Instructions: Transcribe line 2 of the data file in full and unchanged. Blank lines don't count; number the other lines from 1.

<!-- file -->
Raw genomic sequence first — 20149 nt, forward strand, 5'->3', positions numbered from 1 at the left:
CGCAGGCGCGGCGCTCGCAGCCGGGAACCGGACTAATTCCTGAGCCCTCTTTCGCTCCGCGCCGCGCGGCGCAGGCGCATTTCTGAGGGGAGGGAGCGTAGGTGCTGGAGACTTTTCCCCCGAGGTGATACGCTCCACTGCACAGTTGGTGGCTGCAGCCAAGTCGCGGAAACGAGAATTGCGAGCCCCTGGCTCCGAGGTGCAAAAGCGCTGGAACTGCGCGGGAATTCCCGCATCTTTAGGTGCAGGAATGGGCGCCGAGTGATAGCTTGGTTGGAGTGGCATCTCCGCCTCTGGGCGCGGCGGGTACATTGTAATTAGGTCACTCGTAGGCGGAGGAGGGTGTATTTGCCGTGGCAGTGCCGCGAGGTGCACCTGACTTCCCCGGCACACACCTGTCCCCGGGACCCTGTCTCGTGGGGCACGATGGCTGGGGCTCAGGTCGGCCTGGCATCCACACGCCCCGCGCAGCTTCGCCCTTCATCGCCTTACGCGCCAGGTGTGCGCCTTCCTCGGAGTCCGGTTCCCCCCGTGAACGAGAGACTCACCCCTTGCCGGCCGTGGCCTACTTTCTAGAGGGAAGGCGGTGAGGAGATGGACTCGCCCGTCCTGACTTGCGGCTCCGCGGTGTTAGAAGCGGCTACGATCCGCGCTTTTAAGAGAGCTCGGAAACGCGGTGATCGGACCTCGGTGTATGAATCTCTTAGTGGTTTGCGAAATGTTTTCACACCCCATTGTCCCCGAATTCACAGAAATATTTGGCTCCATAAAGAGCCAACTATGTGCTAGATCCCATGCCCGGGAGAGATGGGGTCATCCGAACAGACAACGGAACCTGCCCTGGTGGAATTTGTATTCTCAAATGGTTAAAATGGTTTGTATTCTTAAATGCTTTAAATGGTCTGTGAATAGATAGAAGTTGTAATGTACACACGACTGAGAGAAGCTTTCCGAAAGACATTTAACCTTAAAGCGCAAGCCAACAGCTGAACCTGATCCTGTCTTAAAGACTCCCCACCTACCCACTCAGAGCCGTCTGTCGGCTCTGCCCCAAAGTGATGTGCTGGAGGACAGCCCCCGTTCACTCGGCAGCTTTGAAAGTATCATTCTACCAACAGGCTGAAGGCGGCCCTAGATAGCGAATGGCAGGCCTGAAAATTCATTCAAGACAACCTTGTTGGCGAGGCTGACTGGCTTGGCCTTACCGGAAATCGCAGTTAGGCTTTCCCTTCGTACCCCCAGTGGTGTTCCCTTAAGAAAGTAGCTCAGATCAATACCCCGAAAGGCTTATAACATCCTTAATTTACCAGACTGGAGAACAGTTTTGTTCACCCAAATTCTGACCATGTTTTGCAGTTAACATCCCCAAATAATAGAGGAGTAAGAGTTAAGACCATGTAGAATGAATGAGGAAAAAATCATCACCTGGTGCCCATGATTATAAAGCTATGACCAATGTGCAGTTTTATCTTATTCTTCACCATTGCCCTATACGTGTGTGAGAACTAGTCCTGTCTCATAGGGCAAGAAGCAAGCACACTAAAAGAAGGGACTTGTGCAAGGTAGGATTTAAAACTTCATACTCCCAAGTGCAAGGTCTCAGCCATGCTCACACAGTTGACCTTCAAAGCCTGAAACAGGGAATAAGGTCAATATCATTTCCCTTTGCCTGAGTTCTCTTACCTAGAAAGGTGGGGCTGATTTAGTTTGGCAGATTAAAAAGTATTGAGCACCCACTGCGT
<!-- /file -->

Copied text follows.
CGCAGGCGCGGCGCTCGCAGCCGGGAACCGGACTAATTCCTGAGCCCTCTTTCGCTCCGCGCCGCGCGGCGCAGGCGCATTTCTGAGGGGAGGGAGCGTAGGTGCTGGAGACTTTTCCCCCGAGGTGATACGCTCCACTGCACAGTTGGTGGCTGCAGCCAAGTCGCGGAAACGAGAATTGCGAGCCCCTGGCTCCGAGGTGCAAAAGCGCTGGAACTGCGCGGGAATTCCCGCATCTTTAGGTGCAGGAATGGGCGCCGAGTGATAGCTTGGTTGGAGTGGCATCTCCGCCTCTGGGCGCGGCGGGTACATTGTAATTAGGTCACTCGTAGGCGGAGGAGGGTGTATTTGCCGTGGCAGTGCCGCGAGGTGCACCTGACTTCCCCGGCACACACCTGTCCCCGGGACCCTGTCTCGTGGGGCACGATGGCTGGGGCTCAGGTCGGCCTGGCATCCACACGCCCCGCGCAGCTTCGCCCTTCATCGCCTTACGCGCCAGGTGTGCGCCTTCCTCGGAGTCCGGTTCCCCCCGTGAACGAGAGACTCACCCCTTGCCGGCCGTGGCCTACTTTCTAGAGGGAAGGCGGTGAGGAGATGGACTCGCCCGTCCTGACTTGCGGCTCCGCGGTGTTAGAAGCGGCTACGATCCGCGCTTTTAAGAGAGCTCGGAAACGCGGTGATCGGACCTCGGTGTATGAATCTCTTAGTGGTTTGCGAAATGTTTTCACACCCCATTGTCCCCGAATTCACAGAAATATTTGGCTCCATAAAGAGCCAACTATGTGCTAGATCCCATGCCCGGGAGAGATGGGGTCATCCGAACAGACAACGGAACCTGCCCTGGTGGAATTTGTATTCTCAAATGGTTAAAATGGTTTGTATTCTTAAATGCTTTAAATGGTCTGTGAATAGATAGAAGTTGTAATGTACACACGACTGAGAGAAGCTTTCCGAAAGACATTTAACCTTAAAGCGCAAGCCAACAGCTGAACCTGATCCTGTCTTAAAGACTCCCCACCTACCCACTCAGAGCCGTCTGTCGGCTCTGCCCCAAAGTGATGTGCTGGAGGACAGCCCCCGTTCACTCGGCAGCTTTGAAAGTATCATTCTACCAACAGGCTGAAGGCGGCCCTAGATAGCGAATGGCAGGCCTGAAAATTCATTCAAGACAACCTTGTTGGCGAGGCTGACTGGCTTGGCCTTACCGGAAATCGCAGTTAGGCTTTCCCTTCGTACCCCCAGTGGTGTTCCCTTAAGAAAGTAGCTCAGATCAATACCCCGAAAGGCTTATAACATCCTTAATTTACCAGACTGGAGAACAGTTTTGTTCACCCAAATTCTGACCATGTTTTGCAGTTAACATCCCCAAATAATAGAGGAGTAAGAGTTAAGACCATGTAGAATGAATGAGGAAAAAATCATCACCTGGTGCCCATGATTATAAAGCTATGACCAATGTGCAGTTTTATCTTATTCTTCACCATTGCCCTATACGTGTGTGAGAACTAGTCCTGTCTCATAGGGCAAGAAGCAAGCACACTAAAAGAAGGGACTTGTGCAAGGTAGGATTTAAAACTTCATACTCCCAAGTGCAAGGTCTCAGCCATGCTCACACAGTTGACCTTCAAAGCCTGAAACAGGGAATAAGGTCAATATCATTTCCCTTTGCCTGAGTTCTCTTACCTAGAAAGGTGGGGCTGATTTAGTTTGGCAGATTAAAAAGTATTGAGCACCCACTGCGT